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‘Jordan Science Year’ in 2017 to highlight Arab, Muslim contributions to science, innovation
By Suzanna Goussous - Dec 03,2016 - Last updated at Dec 03,2016
HRH Princess Sumaya shakes hands with Ahmad Salim, director of 1001 Inventions, after signing an agreement between the Royal Scientific Society, the Jordan Museum and 1001 Inventions in Amman on Saturday (Photo courtesy of RSS)
AMMAN — The upcoming World Science Forum (WSF) in 2017, which will be held in Jordan, will shed light on the Arab and Islamic cultures’ contributions and innovations in the service of humanity, HRH Princess Sumaya said on Saturday.
At a meeting with ministry officials and senators, the princess, who is the president of the Royal Scientific Society (RSS), said the upcoming year will be dubbed “Jordan Science Year”, with the participation of more than 2,500 scientists from 100 countries around the world, under the slogan of “Science for Peace”.
The forum will highlight current issues related to energy, food, water and climate change, she added.
The RSS, 1001 Inventions and the Jordan Museum signed an agreement on Saturday to hold the science year’s activities.
1001 Inventions is an award-winning international science and cultural heritage organisation that aims at raising awareness of the Muslim civilisation’s “golden age”, when the Muslim state extended to areas now in modern Spain and China.
The WSF will be officially inaugurated in November 2017, and it will feature interactive pieces from history, culture and science to celebrate six centuries of the contributions of Arab and Islamic culture to heritage, culture and science, the princess added.
“We need to regain the youth’s trust, to make them realise we were not just importers of civilisation, science and innovation, in fact, we were exporters of more than that,” she said.
Hosting the WSF will contribute to the national mission to educate and inform the public and engage people in the celebration of Jordanian and Arab heritage and history.
“Our nation, our people and our future are rooted in our past… Jordan can be justifiably proud in the unique history that has connected us with the region and the world for many thousands of years. We must celebrate a 12,000-year-history of innovation,” Princess Sumaya said.
The princess added: “Our innovative and cooperative heritage must be [recognised] to highlight the tolerance and coexistence that allowed science and research to flourish.”
To achieve progress and development, science must be used as a catalyst, by drawing inspirations from past achievements, having a united ambition, and conducting research and education, she said.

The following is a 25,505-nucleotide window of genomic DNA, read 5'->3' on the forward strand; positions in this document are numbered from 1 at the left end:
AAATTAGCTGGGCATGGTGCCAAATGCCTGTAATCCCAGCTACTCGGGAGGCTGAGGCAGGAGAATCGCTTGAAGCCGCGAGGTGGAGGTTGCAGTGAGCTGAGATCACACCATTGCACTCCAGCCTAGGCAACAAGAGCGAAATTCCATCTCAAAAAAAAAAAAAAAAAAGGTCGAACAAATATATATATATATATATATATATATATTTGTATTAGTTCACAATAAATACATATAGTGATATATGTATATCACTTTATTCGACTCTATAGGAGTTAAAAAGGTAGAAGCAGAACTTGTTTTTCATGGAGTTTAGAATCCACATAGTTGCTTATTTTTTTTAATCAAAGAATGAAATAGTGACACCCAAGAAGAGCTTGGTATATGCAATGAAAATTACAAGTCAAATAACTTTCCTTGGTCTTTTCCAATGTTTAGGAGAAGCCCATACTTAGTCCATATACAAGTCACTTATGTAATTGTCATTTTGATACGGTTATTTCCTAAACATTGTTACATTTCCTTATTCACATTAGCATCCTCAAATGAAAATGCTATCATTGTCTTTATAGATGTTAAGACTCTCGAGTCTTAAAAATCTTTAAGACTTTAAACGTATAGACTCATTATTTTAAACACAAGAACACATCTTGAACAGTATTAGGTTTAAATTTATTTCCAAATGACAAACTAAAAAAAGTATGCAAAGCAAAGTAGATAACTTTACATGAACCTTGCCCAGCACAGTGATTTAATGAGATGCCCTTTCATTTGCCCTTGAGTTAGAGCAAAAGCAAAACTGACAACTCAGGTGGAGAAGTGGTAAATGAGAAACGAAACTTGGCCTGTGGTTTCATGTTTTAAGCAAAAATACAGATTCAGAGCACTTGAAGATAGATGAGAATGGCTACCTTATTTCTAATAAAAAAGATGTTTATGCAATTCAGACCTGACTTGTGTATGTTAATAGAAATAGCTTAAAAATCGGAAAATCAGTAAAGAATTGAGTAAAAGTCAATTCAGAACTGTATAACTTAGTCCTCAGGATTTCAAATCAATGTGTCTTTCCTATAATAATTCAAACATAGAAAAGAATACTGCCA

“Our society has survived, endured, absorbed and adapted through centuries of change, and it has thrived when science was given its proper place,” Princess Sumaya continued.
“What we are trying to achieve in 2017 with the help of 1001 Inventions, is to reignite some of the spirit of achievement that has defined the very best of our history, we have, in the past, created history and have not just stood on the sidelines,” she said.
She said that despite the fact that Arabic science used to be produced for more than 500 years, it is now on the lowest reaches of scientific innovations.
She said there is no time to recognise past achievements; “rather, there is sadness that [the scientists’] contributions are often forgotten, and there is a determination that we should recognise this legacy and thrive to live up to it”.
“Education remains vital to unlocking innovation and inspire entrepreneurship in the information age. Improved and accessible education is the best way to ensure that the marginalised in our societies are embraced and allowed to reach their potential,” the princess added.
Ahmad Salim, director of 1001 Inventions, emphasised the importance of including interactive pieces in museums to immerse young innovators in the science and innovation of the Arab and Islamic worlds.
The WSF is scheduled to feature exhibits featuring the Virtual Operation Hospital Theatre from the 10th century, a tour of Arab scientist Ibn Al Haytham’s mind, and pieces highlighting the role of women in the golden age, and the Middle East and the Far East’s exchange of ideas.
Salim said there are gaps in university and school curricula that 1001 Innovations can address in cooperation with ministries and official departments in each country.
Ihab Amarin, director of the Jordan Museum, said the main role of the museum is not based on luxury; it is based on science, including processing data supported by scientific evidence and conveying them it to school and university students.
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